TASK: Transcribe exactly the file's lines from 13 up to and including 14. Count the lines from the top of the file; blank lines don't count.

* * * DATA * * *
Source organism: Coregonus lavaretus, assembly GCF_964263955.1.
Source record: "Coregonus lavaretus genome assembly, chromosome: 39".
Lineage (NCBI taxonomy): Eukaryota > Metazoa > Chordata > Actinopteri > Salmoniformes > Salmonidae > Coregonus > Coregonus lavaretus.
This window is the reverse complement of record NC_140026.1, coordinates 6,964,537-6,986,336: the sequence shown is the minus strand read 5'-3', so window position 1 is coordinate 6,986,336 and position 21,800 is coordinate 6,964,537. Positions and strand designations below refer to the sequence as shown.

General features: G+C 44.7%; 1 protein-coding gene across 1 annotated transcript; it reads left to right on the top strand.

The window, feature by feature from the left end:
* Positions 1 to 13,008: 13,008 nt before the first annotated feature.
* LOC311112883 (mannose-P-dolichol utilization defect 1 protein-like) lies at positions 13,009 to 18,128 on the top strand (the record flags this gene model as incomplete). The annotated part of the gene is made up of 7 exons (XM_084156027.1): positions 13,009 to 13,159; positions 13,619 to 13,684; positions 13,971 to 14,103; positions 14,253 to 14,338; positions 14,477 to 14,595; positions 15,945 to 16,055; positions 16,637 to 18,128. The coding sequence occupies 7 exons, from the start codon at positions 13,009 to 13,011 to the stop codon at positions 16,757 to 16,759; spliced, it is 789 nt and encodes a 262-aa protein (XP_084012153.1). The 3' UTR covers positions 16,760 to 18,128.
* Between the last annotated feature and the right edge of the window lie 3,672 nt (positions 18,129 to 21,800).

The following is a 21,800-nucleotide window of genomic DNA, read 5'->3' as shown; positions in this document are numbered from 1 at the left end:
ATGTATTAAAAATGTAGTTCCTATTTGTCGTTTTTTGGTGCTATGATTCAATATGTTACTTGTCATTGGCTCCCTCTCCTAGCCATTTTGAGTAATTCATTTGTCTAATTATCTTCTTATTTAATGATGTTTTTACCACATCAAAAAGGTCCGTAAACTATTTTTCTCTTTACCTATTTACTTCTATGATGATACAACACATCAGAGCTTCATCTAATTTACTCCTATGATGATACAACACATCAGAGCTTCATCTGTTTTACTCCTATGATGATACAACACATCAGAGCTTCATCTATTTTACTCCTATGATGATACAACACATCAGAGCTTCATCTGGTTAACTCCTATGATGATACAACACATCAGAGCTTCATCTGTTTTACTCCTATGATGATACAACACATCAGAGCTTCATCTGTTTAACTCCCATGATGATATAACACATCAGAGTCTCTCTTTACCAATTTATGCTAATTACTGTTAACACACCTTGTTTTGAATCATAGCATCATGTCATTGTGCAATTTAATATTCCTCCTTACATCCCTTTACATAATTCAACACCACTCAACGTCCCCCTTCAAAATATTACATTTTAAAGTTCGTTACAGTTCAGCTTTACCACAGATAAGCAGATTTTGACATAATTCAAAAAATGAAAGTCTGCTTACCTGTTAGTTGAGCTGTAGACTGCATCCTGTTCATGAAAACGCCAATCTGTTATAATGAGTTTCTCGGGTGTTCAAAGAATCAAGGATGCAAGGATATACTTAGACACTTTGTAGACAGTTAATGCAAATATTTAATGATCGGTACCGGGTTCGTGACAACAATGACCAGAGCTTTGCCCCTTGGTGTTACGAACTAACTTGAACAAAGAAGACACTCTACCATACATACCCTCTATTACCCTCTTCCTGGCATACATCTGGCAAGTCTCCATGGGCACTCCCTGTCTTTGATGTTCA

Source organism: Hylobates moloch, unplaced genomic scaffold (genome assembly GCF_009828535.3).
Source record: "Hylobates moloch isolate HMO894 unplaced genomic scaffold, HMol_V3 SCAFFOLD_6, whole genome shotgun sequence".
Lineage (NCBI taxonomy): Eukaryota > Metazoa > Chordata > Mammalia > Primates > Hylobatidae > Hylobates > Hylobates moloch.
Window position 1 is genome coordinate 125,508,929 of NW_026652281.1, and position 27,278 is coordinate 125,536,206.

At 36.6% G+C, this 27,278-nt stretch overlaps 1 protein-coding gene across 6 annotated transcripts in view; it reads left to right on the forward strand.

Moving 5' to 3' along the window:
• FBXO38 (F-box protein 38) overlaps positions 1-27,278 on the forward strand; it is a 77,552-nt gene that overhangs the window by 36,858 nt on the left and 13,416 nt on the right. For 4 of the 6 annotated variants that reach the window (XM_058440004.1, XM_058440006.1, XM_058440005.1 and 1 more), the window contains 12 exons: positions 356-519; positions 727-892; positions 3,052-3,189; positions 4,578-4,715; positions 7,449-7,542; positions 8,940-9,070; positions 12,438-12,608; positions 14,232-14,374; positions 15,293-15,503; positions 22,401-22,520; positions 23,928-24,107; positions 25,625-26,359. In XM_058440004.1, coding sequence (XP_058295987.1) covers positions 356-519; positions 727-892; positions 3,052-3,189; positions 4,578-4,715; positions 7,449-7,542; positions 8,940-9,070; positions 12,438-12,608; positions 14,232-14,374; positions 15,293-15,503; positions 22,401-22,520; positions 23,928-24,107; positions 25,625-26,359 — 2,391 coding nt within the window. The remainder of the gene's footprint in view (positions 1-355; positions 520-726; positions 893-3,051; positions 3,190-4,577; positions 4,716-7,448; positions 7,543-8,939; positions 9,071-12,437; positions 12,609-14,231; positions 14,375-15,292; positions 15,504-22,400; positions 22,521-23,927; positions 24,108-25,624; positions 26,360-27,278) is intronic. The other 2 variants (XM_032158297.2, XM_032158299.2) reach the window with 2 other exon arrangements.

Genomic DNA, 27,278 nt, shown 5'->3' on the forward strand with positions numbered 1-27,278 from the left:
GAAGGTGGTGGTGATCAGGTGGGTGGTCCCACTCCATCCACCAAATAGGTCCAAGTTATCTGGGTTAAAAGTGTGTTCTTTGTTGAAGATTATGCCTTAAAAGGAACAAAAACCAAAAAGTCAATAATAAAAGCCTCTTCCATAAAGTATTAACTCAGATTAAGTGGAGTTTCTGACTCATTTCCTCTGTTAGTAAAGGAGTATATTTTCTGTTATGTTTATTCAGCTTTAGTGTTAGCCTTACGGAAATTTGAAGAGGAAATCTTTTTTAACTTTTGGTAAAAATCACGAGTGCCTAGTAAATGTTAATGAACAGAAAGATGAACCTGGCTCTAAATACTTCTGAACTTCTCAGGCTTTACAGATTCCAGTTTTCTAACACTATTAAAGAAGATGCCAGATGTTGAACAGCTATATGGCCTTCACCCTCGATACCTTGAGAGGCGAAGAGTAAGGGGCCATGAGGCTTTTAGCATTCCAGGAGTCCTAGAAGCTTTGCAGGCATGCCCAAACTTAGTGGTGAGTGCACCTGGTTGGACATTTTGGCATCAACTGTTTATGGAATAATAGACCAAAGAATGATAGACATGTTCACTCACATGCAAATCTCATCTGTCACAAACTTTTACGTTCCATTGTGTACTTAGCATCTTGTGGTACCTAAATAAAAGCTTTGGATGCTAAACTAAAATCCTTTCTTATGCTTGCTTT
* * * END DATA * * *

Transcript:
Source record: "Hylobates moloch isolate HMO894 unplaced genomic scaffold, HMol_V3 SCAFFOLD_6, whole genome shotgun sequence".
Lineage (NCBI taxonomy): Eukaryota > Metazoa > Chordata > Mammalia > Primates > Hylobatidae > Hylobates > Hylobates moloch.